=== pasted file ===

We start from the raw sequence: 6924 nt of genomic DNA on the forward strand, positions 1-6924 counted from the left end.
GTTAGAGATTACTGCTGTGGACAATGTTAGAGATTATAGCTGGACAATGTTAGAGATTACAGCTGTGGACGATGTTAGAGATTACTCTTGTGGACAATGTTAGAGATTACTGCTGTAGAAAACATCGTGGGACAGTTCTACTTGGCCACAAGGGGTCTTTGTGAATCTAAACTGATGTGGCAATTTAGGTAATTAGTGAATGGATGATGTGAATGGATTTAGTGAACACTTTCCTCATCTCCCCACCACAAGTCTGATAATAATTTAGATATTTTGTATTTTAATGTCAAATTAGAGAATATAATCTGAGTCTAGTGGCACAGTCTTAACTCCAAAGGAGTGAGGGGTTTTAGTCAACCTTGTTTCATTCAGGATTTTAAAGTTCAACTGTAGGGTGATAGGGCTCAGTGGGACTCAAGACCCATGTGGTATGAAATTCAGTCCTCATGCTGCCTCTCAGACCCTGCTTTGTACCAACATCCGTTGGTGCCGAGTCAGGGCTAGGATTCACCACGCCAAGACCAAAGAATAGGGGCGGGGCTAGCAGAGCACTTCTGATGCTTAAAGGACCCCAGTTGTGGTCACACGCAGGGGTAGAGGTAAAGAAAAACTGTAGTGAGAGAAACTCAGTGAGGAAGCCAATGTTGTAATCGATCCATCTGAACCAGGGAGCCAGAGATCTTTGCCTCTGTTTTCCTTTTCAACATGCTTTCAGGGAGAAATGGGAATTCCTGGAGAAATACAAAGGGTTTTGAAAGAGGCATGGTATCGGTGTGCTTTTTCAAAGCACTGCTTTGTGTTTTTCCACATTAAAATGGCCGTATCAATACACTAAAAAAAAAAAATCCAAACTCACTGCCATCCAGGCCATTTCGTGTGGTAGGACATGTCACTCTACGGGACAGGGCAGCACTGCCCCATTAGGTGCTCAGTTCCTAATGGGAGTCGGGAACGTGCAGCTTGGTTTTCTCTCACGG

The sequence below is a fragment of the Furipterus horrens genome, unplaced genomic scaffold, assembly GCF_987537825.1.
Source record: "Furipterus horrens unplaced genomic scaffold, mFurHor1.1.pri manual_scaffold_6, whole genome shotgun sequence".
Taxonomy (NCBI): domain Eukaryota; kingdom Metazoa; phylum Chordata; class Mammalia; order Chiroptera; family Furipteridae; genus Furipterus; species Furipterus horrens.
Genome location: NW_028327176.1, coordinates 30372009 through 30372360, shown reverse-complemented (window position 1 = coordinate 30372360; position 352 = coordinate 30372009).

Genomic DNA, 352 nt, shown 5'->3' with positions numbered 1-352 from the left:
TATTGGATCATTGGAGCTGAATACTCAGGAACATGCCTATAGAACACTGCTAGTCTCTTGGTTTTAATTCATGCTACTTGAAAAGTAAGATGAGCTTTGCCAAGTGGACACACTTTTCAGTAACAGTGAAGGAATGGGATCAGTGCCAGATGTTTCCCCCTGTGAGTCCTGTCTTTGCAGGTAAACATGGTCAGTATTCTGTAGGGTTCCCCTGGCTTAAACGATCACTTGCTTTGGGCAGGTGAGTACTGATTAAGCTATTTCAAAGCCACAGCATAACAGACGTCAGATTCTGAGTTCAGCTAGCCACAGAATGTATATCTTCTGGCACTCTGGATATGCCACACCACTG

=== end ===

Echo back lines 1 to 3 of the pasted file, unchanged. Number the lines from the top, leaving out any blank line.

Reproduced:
We start from the raw sequence: 6924 nt of genomic DNA on the forward strand, positions 1-6924 counted from the left end.
GTTAGAGATTACTGCTGTGGACAATGTTAGAGATTATAGCTGGACAATGTTAGAGATTACAGCTGTGGACGATGTTAGAGATTACTCTTGTGGACAATGTTAGAGATTACTGCTGTAGAAAACATCGTGGGACAGTTCTACTTGGCCACAAGGGGTCTTTGTGAATCTAAACTGATGTGGCAATTTAGGTAATTAGTGAATGGATGATGTGAATGGATTTAGTGAACACTTTCCTCATCTCCCCACCACAAGTCTGATAATAATTTAGATATTTTGTATTTTAATGTCAAATTAGAGAATATAATCTGAGTCTAGTGGCACAGTCTTAACTCCAAAGGAGTGAGGGGTTTTAGTCAACCTTGTTTCATTCAGGATTTTAAAGTTCAACTGTAGGGTGATAGGGCTCAGTGGGACTCAAGACCCATGTGGTATGAAATTCAGTCCTCATGCTGCCTCTCAGACCCTGCTTTGTACCAACATCCGTTGGTGCCGAGTCAGGGCTAGGATTCACCACGCCAAGACCAAAGAATAGGGGCGGGGCTAGCAGAGCACTTCTGATGCTTAAAGGACCCCAGTTGTGGTCACACGCAGGGGTAGAGGTAAAGAAAAACTGTAGTGAGAGAAACTCAGTGAGGAAGCCAATGTTGTAATCGATCCATCTGAACCAGGGAGCCAGAGATCTTTGCCTCTGTTTTCCTTTTCAACATGCTTTCAGGGAGAAATGGGAATTCCTGGAGAAATACAAAGGGTTTTGAAAGAGGCATGGTATCGGTGTGCTTTTTCAAAGCACTGCTTTGTGTTTTTCCACATTAAAATGGCCGTATCAATACACTAAAAAAAAAAAATCCAAACTCACTGCCATCCAGGCCATTTCGTGTGGTAGGACATGTCACTCTACGGGACAGGGCAGCACTGCCCCATTAGGTGCTCAGTTCCTAATGGGAGTCGGGAACGTGCAGCTTGGTTTTCTCTCACGG

The sequence below is a fragment of the Furipterus horrens genome, unplaced genomic scaffold, assembly GCF_987537825.1.